I have been mulling over the concept of creative curses in world folklore, and the more I think about it, the more I realize how many there are. Even if one goes beyond the standards, like "eternal sleep" or "turning into various animals," humanity has come up with a stunning array of ways of messing with someone's life - an array that ranges from mildly annoying to truly miserable.
So, without further ado, here is my list of runner-ups:
Cast for all the wrong reasons, I always thought that Cassandra's curse is truly hellish: Constantly being right, and not being able to prove it to people around you, having to watch them run into their doom despite your warnings. Even as a kid I felt tremendously sorry for Cassandra, and marveled at the razor-sharp cruelty that Apollo displayed with this curse.
(Side note: Interesting to look at how Apollo attempts to "embrace" Cassandra, and when she rejects him, he curses her so that no one will ever believe what she says. There is a metaphor in there somewhere...)
Hilde, the Good Stepmother
In this Icelandic folktale, a mother's curse compels a princess to do three things: Burn down her father's palace, get pregnant out of wedlock, and kill a man. All three parts are fulfilled with minimal casualties, courtesy of the princess' kind and clever stepmother, Hilde. Part of the allure of the story is the curse itself (especially with the added weight of it coming from the mother), and part of it is the enjoyment of watching Hilde avoid disaster on all three counts, using technicalities.
Narts vs God
And while we are on technicalities: There is an Ossetian Nart saga where God curses the Nart heroes with food shortage. However much they work in a day on the fields, He declares, it will only ever amount to one bucket of wheat. The Narts' response is one for the ages: They start harvesting one handful of wheat a day - and it, per the word of God, still results in a full bucket. Boom.
I always found folktales where people "speak" things fascinating - in many versions of the tale of the Kind and the Unkind Girl, the good girl gains the power to speak/laugh golden coins, while the lazy girl ends up with something nasty. Most often, whenever she opens her mouth, frogs and snakes fall out. While in picture books this is usually portrayed as reptiles and amphibians manifesting out of thin air just outside her lips, somehow as a kid I always imagined her actually spitting them up. Either way, yuck.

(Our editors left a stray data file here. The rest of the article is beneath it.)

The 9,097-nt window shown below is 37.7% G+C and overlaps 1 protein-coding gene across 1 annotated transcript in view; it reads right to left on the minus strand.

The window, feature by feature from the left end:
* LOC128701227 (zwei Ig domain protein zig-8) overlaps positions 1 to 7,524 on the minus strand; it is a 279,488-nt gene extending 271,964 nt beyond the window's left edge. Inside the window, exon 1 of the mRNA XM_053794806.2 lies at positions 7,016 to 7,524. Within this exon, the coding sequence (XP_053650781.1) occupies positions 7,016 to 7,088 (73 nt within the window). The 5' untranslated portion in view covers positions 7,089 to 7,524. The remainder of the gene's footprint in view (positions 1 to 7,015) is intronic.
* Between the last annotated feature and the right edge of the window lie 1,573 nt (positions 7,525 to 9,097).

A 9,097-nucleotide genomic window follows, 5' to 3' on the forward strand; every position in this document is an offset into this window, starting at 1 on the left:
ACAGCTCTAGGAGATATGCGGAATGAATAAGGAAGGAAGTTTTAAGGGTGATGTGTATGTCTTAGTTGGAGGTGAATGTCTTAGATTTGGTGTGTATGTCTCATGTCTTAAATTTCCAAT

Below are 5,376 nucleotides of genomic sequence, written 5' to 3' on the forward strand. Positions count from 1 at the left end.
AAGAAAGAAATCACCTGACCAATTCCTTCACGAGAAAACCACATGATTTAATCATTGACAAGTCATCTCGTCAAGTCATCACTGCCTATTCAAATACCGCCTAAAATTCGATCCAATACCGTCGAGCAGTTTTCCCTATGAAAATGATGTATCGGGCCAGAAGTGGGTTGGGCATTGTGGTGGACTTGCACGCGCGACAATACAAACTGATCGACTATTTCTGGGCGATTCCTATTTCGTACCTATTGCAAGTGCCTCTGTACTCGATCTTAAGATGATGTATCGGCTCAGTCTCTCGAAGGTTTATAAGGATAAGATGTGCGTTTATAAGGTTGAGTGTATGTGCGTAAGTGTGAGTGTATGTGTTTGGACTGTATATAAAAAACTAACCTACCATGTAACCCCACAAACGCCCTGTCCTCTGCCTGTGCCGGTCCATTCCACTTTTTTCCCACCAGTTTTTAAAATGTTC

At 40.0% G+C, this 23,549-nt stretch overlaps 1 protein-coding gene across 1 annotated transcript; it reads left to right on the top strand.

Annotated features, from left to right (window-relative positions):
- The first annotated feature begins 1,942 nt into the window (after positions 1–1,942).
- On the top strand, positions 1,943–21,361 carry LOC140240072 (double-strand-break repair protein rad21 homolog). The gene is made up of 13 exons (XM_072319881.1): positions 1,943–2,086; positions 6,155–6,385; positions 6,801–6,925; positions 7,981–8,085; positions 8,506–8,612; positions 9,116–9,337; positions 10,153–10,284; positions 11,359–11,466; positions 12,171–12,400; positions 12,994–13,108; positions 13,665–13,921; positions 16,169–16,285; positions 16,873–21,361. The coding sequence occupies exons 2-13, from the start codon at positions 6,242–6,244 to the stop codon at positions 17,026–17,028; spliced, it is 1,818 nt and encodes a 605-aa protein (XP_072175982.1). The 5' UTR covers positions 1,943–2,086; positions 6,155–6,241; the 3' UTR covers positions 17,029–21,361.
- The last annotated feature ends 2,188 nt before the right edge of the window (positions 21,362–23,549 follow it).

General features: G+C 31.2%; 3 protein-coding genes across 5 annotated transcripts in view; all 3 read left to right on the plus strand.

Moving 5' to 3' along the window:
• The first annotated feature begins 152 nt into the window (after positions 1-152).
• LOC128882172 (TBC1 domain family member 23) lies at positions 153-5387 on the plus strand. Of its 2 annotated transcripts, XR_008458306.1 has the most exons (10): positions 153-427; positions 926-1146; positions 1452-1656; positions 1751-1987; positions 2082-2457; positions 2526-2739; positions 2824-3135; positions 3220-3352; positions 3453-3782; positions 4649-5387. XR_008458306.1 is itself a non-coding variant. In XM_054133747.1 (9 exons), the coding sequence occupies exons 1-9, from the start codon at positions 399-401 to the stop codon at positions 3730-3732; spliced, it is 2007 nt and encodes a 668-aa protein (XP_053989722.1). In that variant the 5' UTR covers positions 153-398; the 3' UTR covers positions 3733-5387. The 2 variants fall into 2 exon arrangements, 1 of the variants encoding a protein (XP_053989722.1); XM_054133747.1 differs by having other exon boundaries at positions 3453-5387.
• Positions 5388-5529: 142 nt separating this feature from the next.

I know I have been hung up on this folktale type ("The princess that turned into a man"), but here it is again: In many versions, it is a curse that changes the princess from female to male, and her male companions into female. The fun part is, it is intended as a curse, but the princess is usually quite happy with the result, and doesn't mind at all. Also fun is that the curse doesn't only take on people - it also affects their horses and other animal companions.
This one is actually quite common - a curse on a person, or a group of people, to wander aimlessly without being able to stop or settle down. The most famous examples include the Flying Dutchman, the Wandering Jew, and the Roma people (I found this one quite recently in a collection of Romani folktales). It is usually punishment for lack of hospitality given to someone, lack of compassion shown, or for a challenge against God - and as a side effect, it sometimes comes with eternal life, so that the person doesn't only wander across space, but also time... I always found the thought of such a curse epic in magnitude, and heavily charged with emotions.
There are, of course, many more curses in legend and lore. These are simply the ones I have given the most thought as a storyteller, ideas that made me think, shudder, or wonder.
What are some spells in lore that you would NOT want to be under?...